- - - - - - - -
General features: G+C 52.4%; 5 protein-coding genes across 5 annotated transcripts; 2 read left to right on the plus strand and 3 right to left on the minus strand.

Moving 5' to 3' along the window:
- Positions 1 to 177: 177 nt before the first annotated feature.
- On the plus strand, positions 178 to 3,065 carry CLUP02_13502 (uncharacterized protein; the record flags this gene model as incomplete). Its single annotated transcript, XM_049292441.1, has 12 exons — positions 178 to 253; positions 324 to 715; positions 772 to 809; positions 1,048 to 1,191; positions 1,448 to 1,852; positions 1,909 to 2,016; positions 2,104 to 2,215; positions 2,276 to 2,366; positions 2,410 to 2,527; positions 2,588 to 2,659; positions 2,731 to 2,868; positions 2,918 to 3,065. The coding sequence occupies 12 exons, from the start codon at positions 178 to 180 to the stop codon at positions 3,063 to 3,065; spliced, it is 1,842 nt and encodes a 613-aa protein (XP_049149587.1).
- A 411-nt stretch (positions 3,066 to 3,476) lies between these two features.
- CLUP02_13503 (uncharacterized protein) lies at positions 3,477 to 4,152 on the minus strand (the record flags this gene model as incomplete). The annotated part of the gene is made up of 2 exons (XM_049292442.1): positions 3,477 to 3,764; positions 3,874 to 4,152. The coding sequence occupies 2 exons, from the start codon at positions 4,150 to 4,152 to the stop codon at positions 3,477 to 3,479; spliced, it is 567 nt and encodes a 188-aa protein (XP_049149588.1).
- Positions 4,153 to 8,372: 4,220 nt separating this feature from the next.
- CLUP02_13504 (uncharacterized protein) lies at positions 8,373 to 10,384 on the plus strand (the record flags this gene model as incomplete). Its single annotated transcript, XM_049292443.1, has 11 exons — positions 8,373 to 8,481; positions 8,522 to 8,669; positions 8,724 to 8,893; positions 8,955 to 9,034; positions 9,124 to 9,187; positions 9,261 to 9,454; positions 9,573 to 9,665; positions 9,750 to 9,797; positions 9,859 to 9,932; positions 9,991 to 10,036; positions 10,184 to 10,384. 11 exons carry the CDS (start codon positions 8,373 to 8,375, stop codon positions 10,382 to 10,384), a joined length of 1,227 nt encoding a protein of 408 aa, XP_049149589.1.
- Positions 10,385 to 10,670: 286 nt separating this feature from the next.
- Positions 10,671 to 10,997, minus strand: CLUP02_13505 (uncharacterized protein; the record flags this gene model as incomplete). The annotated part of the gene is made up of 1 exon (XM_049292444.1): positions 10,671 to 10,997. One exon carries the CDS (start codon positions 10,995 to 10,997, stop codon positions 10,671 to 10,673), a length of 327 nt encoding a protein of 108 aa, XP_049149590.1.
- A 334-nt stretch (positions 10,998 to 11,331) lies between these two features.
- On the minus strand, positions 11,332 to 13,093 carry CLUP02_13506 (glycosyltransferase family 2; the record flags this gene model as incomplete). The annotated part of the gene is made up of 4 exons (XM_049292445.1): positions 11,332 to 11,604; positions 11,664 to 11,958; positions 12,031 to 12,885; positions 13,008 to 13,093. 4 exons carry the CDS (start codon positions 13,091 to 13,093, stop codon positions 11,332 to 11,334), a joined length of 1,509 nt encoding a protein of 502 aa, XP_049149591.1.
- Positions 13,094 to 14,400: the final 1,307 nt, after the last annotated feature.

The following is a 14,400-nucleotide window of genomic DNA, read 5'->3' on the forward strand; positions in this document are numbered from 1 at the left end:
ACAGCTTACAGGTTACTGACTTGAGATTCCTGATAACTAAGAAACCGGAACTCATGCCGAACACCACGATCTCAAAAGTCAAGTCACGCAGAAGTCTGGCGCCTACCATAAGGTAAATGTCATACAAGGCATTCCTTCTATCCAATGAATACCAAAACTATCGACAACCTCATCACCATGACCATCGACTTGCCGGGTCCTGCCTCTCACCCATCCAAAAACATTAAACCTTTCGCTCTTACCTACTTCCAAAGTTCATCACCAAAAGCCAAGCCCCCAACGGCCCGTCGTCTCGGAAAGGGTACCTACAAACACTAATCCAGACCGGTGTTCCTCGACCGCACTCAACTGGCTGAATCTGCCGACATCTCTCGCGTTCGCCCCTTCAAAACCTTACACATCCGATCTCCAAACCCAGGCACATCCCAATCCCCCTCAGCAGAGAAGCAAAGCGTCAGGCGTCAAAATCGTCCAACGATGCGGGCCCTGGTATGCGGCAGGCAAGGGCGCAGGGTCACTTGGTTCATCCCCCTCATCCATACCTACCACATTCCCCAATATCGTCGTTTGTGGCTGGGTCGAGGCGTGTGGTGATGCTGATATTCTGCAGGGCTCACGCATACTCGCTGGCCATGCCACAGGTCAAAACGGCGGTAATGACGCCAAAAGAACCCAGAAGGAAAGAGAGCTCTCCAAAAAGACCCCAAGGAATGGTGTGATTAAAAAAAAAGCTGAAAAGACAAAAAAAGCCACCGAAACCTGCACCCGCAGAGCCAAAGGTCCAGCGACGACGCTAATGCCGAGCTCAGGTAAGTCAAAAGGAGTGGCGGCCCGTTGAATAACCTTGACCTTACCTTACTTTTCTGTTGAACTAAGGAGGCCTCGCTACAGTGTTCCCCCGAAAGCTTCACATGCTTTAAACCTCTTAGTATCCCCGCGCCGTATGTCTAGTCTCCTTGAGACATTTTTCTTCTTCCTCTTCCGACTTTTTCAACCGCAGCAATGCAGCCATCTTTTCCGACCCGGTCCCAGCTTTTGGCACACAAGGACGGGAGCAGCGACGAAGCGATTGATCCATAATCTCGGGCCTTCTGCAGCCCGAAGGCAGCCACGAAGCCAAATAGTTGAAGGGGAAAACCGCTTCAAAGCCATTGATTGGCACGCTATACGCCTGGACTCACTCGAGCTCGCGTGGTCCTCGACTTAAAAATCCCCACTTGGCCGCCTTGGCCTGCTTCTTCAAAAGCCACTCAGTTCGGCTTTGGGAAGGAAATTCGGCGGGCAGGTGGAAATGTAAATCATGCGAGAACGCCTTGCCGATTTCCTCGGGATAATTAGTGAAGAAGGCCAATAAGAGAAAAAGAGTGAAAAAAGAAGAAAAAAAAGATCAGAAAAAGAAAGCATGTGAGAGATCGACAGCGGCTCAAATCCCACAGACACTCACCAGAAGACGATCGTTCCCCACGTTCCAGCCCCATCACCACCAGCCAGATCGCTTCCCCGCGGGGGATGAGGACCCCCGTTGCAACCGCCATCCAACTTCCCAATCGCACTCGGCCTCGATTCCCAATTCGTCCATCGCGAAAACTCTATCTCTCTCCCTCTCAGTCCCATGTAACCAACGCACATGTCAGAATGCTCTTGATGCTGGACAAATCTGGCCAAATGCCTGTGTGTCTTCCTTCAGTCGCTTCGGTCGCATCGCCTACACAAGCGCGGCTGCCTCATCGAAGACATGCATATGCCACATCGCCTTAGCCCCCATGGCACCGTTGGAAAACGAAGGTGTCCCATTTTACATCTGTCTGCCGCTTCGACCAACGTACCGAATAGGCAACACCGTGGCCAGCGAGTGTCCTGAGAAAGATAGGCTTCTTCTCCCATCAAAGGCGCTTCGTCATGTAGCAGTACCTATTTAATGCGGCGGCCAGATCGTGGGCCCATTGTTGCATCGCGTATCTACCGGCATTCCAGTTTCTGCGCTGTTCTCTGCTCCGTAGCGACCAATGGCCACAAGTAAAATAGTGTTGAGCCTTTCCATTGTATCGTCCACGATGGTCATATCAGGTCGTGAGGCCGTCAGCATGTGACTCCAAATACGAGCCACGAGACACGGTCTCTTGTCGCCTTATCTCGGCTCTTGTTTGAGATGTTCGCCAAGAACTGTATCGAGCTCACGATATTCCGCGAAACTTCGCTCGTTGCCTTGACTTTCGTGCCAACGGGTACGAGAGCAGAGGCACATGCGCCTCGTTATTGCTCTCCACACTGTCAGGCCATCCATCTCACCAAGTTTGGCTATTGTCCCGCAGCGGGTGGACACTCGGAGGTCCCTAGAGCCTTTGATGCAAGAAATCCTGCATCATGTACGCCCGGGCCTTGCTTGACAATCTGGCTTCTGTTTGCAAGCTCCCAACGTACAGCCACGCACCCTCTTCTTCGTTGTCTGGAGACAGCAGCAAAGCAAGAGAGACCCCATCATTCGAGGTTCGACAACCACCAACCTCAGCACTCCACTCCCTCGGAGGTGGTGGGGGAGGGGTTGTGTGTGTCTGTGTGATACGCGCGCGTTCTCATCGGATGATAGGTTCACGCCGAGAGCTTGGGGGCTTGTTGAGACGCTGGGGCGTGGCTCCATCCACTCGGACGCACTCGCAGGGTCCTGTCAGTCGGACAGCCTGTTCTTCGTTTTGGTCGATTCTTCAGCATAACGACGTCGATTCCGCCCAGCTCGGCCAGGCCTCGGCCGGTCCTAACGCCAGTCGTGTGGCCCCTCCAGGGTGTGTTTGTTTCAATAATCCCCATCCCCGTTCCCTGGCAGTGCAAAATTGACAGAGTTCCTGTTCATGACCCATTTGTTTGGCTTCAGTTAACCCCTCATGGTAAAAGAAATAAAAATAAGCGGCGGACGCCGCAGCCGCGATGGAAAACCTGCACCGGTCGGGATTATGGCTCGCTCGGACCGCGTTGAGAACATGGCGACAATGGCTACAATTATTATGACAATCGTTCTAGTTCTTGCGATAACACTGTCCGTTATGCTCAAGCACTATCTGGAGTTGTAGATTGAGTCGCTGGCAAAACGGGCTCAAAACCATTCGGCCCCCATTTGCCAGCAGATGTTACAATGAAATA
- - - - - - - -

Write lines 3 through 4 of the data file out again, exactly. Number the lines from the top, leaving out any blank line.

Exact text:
- Positions 1 to 177: 177 nt before the first annotated feature.
- On the plus strand, positions 178 to 3,065 carry CLUP02_13502 (uncharacterized protein; the record flags this gene model as incomplete). Its single annotated transcript, XM_049292441.1, has 12 exons — positions 178 to 253; positions 324 to 715; positions 772 to 809; positions 1,048 to 1,191; positions 1,448 to 1,852; positions 1,909 to 2,016; positions 2,104 to 2,215; positions 2,276 to 2,366; positions 2,410 to 2,527; positions 2,588 to 2,659; positions 2,731 to 2,868; positions 2,918 to 3,065. The coding sequence occupies 12 exons, from the start codon at positions 178 to 180 to the stop codon at positions 3,063 to 3,065; spliced, it is 1,842 nt and encodes a 613-aa protein (XP_049149587.1).